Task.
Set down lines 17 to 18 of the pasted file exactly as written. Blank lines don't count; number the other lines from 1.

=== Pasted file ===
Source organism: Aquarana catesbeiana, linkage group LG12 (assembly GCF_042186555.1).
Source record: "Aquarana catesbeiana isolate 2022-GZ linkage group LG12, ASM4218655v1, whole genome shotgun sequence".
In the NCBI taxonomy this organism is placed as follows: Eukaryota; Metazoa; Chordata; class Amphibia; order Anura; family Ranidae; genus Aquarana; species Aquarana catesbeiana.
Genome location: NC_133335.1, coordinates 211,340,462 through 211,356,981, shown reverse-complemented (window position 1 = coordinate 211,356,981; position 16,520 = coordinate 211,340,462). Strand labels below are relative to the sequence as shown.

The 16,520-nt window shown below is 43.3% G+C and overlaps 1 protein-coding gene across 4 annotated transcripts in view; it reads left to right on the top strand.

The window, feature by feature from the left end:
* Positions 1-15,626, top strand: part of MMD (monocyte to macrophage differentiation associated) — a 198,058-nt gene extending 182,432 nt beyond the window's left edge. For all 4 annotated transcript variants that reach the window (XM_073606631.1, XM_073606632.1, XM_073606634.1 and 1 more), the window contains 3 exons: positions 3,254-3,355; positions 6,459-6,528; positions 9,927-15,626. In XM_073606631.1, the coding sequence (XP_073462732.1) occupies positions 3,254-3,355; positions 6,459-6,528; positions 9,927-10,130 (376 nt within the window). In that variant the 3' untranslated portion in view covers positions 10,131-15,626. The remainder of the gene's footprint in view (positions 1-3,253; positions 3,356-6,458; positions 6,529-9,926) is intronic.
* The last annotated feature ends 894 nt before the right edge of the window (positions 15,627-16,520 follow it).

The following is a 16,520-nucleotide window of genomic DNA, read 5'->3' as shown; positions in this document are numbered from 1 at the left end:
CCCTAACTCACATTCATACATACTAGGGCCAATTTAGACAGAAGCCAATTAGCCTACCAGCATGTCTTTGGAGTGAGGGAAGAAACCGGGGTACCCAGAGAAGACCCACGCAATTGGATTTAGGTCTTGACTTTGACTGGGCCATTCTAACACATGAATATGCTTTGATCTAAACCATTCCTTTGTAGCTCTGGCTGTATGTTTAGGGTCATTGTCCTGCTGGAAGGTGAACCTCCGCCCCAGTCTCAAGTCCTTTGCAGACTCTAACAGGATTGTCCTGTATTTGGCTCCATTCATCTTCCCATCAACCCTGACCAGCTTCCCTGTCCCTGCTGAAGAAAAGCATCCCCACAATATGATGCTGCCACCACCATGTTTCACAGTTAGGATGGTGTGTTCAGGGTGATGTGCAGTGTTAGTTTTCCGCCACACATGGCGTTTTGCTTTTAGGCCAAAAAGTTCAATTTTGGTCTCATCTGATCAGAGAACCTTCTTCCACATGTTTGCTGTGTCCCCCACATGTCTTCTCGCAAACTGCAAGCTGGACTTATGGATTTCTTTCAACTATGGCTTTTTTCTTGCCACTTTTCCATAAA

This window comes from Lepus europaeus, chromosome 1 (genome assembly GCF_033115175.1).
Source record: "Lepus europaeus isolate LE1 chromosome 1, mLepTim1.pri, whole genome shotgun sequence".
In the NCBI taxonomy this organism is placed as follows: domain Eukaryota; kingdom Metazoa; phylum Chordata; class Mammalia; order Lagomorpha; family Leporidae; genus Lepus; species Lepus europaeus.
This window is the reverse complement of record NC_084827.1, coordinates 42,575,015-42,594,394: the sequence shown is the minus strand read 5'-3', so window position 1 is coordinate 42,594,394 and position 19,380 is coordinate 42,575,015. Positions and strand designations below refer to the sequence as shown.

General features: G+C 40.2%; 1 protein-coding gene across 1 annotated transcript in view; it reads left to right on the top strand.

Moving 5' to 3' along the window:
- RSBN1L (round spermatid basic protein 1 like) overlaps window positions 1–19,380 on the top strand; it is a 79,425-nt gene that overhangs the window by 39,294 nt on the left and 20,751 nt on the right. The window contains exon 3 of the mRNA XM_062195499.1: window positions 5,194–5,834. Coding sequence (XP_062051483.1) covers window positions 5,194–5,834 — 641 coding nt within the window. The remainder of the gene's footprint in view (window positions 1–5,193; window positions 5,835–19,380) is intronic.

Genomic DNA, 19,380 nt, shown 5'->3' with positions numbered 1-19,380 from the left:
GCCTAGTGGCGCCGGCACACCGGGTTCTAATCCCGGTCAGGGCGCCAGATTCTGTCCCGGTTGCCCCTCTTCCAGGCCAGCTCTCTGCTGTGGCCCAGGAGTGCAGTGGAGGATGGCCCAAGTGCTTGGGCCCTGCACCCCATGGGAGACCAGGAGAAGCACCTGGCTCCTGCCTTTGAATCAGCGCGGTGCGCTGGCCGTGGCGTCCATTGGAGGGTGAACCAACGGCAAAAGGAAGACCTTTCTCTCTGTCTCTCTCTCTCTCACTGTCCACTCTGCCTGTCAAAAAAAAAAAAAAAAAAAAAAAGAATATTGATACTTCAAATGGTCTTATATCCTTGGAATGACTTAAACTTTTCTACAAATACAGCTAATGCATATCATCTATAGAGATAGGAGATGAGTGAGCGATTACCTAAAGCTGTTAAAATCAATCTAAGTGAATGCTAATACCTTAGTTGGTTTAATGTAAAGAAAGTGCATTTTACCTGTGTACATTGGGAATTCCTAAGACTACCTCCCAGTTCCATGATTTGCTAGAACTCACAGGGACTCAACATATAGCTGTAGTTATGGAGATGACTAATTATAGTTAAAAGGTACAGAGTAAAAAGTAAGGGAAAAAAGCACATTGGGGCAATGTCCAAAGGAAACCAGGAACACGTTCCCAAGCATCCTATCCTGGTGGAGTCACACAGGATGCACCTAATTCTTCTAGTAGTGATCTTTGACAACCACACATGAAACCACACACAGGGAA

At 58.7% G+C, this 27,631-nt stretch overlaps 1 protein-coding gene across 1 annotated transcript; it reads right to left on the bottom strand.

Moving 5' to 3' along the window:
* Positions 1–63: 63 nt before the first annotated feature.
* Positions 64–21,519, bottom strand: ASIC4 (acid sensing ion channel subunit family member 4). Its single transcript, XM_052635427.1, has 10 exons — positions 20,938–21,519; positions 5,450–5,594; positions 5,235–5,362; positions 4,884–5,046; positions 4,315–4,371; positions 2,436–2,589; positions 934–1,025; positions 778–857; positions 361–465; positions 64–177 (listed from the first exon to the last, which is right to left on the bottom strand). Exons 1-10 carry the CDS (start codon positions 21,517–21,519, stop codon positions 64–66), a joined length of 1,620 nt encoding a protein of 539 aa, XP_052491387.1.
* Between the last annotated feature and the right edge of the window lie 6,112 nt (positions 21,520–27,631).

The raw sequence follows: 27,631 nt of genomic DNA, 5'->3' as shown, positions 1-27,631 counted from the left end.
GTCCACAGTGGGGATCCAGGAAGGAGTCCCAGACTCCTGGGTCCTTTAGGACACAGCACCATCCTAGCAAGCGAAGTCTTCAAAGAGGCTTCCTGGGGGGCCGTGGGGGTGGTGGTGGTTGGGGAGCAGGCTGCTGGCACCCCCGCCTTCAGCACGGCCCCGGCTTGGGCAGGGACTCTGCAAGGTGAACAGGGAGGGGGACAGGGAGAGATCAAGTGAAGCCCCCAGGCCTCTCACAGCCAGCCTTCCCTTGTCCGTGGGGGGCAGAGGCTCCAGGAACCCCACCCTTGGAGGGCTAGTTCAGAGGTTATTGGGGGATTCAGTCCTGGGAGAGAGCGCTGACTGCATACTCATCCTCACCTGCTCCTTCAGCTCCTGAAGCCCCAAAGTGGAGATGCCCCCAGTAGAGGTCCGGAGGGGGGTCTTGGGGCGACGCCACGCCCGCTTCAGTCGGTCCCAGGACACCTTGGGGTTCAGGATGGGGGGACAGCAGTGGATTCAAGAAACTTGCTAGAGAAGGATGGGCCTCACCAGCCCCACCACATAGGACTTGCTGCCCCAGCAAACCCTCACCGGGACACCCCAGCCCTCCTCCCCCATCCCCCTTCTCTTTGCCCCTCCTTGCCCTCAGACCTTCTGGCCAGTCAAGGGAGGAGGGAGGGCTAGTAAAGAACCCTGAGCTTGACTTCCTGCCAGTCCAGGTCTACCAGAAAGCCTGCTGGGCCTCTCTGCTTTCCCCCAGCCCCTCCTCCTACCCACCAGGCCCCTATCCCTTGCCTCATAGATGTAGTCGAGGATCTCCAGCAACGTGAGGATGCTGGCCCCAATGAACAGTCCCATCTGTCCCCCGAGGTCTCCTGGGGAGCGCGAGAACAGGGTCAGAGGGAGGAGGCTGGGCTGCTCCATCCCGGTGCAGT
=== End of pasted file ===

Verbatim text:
- RSBN1L (round spermatid basic protein 1 like) overlaps window positions 1–19,380 on the top strand; it is a 79,425-nt gene that overhangs the window by 39,294 nt on the left and 20,751 nt on the right. The window contains exon 3 of the mRNA XM_062195499.1: window positions 5,194–5,834. Coding sequence (XP_062051483.1) covers window positions 5,194–5,834 — 641 coding nt within the window. The remainder of the gene's footprint in view (window positions 1–5,193; window positions 5,835–19,380) is intronic.

Genomic DNA, 19,380 nt, shown 5'->3' with positions numbered 1-19,380 from the left: